Announcing The User Experience Team of One (2nd edition)!

Frequently Asked Questions

These common questions about comics and their short answers are taken from Kevin Cheng’s book See What I Mean: Using Comics to Communicate Ideas. You can find longer answers to each in your copy of the book, either printed or digital version.

  1. What tools do I need?
    To create a comic, you need a piece of paper and a pencil—nothing more. However, you do need to define a few things up front such as whom you’re making the comic for and what you’re trying to get your readers to do. Are you trying to get everyone on the same page? Get customers to sign up for your site? Communicate an internal process to your team? Educate someone on a topic? In addition to answering these questions, it will be helpful to know something about your characters through research and personas.
    Chapter 4 discusses these questions, while Chapter 7 covers a lot of the tools you can use.
  2. What if I can’t draw?
    If you can draw a stick figure and a smiley face, you’re already set. In Chapter 3, I explain just how little you need to get started, and I also give a few tips to help you feel more comfortable.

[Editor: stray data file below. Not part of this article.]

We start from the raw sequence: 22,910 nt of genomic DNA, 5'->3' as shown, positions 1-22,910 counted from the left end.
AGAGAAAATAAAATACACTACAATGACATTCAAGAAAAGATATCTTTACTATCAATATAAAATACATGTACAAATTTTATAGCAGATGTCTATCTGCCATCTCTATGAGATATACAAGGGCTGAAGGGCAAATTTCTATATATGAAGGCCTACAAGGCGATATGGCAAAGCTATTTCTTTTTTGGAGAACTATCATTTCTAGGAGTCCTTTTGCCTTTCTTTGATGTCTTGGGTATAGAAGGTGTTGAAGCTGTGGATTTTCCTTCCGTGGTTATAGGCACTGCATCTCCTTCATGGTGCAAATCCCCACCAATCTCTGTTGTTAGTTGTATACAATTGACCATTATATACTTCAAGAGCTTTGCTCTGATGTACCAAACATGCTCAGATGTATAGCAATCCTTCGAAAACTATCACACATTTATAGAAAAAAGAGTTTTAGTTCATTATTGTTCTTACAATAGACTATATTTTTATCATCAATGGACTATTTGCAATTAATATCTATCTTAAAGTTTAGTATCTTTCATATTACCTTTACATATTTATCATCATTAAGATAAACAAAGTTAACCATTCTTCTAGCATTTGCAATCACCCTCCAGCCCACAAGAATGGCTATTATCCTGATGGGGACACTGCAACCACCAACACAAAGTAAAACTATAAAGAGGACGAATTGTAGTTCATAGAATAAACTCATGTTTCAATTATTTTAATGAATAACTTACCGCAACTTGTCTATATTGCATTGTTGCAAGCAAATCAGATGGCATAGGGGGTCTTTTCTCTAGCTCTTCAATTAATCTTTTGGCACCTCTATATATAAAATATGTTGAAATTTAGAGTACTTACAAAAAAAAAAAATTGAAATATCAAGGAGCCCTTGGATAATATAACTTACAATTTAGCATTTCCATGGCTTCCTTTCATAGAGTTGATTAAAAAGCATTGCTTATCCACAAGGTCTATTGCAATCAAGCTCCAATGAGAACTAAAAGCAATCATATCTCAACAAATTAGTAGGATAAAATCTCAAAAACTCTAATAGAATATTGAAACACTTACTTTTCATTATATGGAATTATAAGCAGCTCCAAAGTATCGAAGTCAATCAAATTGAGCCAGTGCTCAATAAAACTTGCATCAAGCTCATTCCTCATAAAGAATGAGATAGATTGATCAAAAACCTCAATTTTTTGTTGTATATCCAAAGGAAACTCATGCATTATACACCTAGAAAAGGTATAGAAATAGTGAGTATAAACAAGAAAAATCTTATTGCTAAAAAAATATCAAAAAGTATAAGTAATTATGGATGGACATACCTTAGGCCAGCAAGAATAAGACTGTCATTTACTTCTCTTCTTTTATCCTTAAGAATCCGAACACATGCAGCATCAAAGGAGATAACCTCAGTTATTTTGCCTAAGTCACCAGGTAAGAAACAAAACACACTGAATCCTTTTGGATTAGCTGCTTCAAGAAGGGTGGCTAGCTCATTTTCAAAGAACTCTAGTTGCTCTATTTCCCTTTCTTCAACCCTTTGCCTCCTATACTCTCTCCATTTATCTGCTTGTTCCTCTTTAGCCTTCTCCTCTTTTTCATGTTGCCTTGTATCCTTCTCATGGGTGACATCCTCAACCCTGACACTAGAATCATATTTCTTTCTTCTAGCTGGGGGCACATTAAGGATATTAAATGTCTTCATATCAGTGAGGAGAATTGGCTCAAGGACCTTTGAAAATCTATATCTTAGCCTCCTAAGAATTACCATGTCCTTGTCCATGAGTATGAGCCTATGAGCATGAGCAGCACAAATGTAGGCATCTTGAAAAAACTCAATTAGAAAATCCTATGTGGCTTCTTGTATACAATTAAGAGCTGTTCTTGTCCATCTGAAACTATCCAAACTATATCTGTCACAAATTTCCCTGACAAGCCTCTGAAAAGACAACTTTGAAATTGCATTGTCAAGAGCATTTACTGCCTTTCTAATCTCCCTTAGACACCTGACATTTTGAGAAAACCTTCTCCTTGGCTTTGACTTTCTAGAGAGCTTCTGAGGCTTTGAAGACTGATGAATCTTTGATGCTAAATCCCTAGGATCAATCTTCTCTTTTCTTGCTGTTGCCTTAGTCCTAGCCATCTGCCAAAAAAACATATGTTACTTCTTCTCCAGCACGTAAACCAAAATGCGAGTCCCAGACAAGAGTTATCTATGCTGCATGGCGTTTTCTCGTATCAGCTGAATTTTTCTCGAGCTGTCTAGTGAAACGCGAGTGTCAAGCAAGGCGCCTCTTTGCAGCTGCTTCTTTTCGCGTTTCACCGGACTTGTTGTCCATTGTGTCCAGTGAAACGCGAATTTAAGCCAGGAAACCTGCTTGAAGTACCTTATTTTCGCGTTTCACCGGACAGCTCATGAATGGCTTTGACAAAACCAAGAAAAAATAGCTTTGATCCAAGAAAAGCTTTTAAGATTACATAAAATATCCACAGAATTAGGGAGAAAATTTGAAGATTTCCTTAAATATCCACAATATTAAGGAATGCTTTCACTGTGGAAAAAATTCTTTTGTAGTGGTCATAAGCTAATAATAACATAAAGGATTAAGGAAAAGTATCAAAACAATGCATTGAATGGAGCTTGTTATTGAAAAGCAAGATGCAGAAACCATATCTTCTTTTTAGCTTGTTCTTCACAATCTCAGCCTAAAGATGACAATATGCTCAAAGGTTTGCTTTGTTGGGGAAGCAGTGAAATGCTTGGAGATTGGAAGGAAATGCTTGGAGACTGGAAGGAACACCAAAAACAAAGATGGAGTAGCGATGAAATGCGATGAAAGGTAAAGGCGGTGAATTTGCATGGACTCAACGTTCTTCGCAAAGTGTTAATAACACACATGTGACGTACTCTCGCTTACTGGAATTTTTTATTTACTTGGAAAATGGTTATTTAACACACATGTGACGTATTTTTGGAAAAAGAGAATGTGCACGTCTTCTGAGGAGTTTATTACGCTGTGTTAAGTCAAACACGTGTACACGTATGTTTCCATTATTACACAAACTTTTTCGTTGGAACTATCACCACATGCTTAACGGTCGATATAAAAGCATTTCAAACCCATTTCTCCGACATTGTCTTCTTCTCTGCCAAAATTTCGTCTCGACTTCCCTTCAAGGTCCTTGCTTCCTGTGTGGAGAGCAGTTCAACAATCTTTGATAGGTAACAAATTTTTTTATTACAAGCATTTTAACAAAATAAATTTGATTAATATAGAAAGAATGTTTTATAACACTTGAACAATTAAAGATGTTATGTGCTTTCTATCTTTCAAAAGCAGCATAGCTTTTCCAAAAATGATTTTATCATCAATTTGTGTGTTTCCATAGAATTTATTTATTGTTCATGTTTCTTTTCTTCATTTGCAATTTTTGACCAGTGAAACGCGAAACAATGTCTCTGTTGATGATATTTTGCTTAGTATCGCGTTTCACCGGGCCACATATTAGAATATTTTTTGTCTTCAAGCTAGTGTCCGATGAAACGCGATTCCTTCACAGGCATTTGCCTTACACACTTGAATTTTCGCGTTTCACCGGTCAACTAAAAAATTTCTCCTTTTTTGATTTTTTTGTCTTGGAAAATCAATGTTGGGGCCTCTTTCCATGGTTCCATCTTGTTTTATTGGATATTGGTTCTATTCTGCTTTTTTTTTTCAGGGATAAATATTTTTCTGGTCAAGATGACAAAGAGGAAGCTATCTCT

3. When should I use comics?
    I don’t advocate that comics should be used for everything, but there are scenarios where comics are appropriate at every point in a product cycle. Whether it’s before you’ve started building a product and are still defining the requirements, in the midst of iterating on a product, or ready to launch a product, comics can have a place. Once you understand the strengths of comics and read about how others are using them, you’ll be the best judge of when they’re appropriate for your situation.
    You might want to check out Chapter 8 where I discuss some applications of comics.
  4. How do I convince my client or team to use comics?
    If you’re reading this book, then I imagine I’m halfway to convincing you that comics are useful, but you may be wondering whether you’ll be able to convince others to let you spend time drawing comics. This is probably the most common question I get when I talk about comics at conferences and workshops. That’s why I’ve dedicated all of Chapter 9 to helping you. You’ll be armed with data, examples of other companies using comics, and a few tips on how to communicate your goals.
  5. back to See What I Mean